Gluten and casein-free trials prove positive for ASD children

A trial led by Paul Whiteley and colleagues from the University of Sunderland (United Kingdom) tested thegluten-free, casein-free diet in two groups of children with autism spectrum disorders or ASDS.

In the stage one, 72 Danish children aged 4 to 12 years were given the strict diet (group A) or a control diet (group B) and evaluated at baseline, 8, and 12 months for their behaviors and developmental level, inattention and hyperactivity.

The children's behaviors were assessed using Autism Diagnostic Observation Schedule (ADOS) and the Gilliam Autism Rating Scale (GARS). Their developmental level, inattention and hyperactivity were measured using Vineland Adaptive Behaviour Scales (VABS) and Attention-Deficit Hyperactivity Disorder - IV scale (ADHD-IV).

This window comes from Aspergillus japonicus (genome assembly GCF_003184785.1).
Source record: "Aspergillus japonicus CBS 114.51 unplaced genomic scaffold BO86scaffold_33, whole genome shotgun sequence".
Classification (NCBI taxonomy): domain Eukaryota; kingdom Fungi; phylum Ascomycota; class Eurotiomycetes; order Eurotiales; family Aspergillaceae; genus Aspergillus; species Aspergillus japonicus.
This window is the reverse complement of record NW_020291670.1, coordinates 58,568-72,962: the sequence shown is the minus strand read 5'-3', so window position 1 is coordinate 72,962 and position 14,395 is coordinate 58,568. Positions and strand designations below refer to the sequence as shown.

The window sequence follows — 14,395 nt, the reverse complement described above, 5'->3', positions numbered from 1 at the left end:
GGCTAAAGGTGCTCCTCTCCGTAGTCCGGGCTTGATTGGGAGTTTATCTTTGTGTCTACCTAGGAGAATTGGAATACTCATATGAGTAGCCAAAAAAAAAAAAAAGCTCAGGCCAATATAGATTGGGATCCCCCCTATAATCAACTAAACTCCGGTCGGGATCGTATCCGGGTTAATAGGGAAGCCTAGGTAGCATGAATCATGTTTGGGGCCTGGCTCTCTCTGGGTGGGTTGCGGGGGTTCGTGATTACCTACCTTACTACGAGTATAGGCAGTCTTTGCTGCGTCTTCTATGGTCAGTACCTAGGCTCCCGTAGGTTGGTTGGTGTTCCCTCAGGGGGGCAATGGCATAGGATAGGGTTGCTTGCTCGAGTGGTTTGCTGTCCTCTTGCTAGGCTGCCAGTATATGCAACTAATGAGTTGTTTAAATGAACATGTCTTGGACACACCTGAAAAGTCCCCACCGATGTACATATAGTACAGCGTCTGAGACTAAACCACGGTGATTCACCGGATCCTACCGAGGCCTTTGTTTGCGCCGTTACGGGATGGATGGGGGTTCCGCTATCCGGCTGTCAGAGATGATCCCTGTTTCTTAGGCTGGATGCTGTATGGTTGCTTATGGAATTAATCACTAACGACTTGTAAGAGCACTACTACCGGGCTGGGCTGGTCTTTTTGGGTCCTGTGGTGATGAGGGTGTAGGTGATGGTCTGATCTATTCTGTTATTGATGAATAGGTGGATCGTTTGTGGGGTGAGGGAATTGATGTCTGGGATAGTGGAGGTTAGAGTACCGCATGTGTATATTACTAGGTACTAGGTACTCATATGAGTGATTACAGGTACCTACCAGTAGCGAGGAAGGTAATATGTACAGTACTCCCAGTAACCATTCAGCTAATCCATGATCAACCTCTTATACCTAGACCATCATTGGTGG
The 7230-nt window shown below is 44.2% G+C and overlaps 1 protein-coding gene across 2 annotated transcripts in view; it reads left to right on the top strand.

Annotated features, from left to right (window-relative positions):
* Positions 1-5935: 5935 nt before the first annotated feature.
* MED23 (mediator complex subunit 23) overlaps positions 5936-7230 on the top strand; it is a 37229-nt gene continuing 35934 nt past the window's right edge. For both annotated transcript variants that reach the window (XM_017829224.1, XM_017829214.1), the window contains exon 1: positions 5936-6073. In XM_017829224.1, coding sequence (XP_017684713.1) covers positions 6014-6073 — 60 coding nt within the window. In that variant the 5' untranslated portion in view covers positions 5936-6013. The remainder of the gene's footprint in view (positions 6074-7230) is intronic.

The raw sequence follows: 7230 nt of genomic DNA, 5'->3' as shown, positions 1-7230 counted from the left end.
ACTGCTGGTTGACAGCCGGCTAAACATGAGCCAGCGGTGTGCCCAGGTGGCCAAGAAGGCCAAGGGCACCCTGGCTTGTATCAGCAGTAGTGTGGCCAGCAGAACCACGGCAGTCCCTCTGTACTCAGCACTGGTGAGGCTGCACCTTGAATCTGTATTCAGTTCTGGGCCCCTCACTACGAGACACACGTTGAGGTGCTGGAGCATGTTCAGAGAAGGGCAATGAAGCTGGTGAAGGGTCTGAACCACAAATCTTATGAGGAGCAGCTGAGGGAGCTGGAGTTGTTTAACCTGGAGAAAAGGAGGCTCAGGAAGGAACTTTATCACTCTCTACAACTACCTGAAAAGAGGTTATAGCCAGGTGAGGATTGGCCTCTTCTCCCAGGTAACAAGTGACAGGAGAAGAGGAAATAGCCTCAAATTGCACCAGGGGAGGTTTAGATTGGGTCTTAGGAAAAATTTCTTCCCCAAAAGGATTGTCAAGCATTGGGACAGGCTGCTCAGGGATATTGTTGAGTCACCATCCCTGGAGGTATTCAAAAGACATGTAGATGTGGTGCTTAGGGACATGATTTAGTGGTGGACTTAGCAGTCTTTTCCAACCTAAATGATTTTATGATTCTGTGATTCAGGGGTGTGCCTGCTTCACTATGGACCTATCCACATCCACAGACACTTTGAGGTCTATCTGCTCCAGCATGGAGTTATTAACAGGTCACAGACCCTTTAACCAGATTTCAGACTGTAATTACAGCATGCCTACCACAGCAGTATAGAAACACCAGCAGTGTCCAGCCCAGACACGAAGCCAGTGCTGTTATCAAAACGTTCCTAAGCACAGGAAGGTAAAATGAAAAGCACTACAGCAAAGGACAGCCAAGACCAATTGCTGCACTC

Data from 26 children in the dietary intervention group and 29 controls showed a significant improvement in the diet group on subdomains of ADOS, GARS and ADHD-IV measures.

Because of the observation, in the second stage, group B children were also assigned the gluten-free and casein-free diet and 18 children in Group A and 17 in Group B completed the intervention dietary program in another 12 months.

The trial results indicated that clinical improvements were sustainable although a plateau effect of the intervention was observed.

The researchers concluded that the gluten- and casein- free diet may have a positive impact on developmental outcome in children with autism. But more studies are needed to confirm the findings.

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First Published in June 2010

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